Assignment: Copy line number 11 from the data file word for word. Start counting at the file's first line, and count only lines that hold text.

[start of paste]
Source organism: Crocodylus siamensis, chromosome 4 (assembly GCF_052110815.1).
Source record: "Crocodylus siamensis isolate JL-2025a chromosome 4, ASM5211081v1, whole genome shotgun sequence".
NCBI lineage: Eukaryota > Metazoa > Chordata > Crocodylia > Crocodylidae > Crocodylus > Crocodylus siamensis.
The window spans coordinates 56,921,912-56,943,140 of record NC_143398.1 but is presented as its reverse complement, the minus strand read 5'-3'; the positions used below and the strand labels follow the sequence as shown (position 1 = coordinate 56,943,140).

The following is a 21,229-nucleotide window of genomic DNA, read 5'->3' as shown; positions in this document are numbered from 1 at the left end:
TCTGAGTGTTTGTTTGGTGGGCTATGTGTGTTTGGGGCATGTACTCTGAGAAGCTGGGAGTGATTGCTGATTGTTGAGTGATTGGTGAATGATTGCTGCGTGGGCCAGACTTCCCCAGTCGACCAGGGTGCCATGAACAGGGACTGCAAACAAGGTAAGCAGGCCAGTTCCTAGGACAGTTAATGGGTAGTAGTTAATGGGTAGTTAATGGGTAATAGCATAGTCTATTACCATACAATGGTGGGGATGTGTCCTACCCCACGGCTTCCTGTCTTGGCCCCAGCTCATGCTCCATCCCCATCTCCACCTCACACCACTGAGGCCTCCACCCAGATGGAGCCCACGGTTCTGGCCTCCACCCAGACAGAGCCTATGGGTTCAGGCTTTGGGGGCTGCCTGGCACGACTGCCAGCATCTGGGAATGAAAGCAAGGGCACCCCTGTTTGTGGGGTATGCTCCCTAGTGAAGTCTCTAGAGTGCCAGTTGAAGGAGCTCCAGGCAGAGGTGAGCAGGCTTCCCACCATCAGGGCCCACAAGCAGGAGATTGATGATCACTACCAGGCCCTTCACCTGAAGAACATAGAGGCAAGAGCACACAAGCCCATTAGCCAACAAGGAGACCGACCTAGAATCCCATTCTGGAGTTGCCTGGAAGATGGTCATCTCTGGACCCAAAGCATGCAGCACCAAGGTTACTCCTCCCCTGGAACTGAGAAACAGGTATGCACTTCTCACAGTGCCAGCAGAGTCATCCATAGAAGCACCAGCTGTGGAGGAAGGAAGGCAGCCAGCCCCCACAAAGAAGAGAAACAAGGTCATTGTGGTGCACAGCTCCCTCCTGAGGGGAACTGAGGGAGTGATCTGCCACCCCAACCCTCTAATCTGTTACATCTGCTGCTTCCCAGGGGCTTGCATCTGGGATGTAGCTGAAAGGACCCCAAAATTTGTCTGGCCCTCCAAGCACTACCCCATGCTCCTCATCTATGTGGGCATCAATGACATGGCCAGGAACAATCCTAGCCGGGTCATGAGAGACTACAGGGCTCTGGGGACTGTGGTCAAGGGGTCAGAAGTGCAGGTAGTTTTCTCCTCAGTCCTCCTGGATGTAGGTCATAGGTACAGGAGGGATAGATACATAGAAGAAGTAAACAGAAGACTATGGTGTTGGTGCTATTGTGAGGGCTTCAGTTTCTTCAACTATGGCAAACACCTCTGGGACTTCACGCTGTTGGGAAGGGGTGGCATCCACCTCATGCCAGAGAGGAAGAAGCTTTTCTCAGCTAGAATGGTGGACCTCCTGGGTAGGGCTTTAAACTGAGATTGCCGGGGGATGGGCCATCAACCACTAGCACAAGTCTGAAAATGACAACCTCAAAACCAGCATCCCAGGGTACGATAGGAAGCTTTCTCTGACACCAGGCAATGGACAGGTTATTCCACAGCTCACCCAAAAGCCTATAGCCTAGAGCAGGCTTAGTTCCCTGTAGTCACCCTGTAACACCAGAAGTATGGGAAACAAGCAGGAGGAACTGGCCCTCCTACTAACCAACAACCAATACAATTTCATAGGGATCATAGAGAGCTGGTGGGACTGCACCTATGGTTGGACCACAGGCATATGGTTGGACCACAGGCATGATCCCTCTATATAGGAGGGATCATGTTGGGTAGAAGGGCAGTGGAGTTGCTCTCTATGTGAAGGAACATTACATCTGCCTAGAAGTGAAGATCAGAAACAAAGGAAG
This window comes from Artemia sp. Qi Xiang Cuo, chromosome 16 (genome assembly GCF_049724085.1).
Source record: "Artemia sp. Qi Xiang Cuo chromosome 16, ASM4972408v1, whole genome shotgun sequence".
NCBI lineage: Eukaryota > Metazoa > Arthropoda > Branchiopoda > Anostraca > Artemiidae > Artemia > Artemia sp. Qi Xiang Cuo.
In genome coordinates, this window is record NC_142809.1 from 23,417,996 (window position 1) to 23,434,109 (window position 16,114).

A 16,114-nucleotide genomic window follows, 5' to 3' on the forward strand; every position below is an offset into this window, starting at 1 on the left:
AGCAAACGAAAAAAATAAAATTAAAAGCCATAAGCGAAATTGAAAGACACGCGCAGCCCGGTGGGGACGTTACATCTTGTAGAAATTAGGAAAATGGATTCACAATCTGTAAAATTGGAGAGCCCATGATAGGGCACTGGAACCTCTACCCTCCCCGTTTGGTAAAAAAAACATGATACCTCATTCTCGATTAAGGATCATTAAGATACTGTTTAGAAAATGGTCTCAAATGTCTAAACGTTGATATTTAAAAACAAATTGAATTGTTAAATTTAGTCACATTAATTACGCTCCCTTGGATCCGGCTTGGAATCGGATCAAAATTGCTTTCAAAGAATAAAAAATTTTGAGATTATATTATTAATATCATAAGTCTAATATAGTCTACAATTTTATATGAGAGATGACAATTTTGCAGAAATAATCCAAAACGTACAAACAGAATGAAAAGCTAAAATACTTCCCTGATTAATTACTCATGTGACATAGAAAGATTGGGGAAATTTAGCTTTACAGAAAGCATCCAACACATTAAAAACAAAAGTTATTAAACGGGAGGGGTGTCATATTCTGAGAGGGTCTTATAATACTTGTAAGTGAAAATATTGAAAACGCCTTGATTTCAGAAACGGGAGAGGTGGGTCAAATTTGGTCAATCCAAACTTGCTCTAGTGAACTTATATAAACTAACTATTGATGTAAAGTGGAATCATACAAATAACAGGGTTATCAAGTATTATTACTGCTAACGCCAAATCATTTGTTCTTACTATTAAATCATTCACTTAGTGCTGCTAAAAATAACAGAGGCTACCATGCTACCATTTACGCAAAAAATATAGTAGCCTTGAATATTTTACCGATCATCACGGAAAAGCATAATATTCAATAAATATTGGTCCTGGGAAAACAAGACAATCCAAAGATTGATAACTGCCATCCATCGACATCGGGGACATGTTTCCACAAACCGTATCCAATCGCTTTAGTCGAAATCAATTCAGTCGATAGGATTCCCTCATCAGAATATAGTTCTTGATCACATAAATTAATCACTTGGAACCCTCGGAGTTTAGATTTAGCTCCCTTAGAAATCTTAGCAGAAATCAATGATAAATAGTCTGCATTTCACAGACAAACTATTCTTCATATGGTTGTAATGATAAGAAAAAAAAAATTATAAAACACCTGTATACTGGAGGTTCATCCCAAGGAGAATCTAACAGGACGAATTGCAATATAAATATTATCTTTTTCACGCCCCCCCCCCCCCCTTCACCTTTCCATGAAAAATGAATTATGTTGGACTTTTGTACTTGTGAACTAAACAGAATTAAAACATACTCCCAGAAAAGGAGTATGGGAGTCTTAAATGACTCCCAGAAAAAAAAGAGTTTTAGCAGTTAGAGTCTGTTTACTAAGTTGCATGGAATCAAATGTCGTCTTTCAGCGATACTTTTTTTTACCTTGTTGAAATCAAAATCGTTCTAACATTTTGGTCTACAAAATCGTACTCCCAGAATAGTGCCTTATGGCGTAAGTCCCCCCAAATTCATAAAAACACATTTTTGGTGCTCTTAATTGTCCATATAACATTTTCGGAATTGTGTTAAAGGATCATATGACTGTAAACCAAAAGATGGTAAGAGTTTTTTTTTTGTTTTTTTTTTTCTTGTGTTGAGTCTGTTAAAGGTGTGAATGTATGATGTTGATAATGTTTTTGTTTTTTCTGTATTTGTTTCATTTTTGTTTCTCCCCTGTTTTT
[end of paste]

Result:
A 16,114-nucleotide genomic window follows, 5' to 3' on the forward strand; every position below is an offset into this window, starting at 1 on the left: